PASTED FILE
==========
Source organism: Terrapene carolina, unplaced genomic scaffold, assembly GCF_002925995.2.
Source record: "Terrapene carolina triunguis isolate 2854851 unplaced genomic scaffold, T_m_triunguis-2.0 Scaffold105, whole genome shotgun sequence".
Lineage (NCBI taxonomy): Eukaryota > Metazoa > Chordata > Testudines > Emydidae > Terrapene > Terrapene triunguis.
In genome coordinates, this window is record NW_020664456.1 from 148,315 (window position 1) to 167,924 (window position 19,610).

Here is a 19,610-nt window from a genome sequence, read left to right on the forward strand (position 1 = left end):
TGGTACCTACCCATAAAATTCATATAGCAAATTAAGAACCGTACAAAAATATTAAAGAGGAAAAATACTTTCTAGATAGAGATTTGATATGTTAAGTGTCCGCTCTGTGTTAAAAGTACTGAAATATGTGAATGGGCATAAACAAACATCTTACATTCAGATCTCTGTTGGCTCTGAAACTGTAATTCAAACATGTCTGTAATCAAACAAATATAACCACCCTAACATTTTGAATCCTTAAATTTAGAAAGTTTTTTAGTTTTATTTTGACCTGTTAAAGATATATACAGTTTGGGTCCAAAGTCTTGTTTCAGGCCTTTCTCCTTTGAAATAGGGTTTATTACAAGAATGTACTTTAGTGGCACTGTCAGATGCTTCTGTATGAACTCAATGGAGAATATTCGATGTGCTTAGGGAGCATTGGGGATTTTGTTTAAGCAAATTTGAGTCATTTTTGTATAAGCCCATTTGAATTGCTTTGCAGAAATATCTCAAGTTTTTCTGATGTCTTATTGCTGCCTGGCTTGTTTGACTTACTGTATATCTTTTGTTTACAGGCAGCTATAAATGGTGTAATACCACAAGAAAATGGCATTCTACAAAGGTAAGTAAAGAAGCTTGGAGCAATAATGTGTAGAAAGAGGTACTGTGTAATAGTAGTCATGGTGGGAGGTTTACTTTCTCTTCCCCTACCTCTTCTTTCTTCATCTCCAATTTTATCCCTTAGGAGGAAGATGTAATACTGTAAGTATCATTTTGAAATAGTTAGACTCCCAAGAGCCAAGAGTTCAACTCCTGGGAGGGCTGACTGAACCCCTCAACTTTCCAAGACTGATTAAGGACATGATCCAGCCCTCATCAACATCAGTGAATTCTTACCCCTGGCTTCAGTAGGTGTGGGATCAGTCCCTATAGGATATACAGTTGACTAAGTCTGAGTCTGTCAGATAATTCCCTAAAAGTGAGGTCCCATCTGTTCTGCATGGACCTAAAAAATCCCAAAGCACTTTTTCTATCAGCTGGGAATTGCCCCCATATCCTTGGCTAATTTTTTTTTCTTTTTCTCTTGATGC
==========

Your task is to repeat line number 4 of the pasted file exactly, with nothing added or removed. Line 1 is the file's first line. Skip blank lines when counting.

In genome coordinates, this window is record NW_020664456.1 from 148,315 (window position 1) to 167,924 (window position 19,610).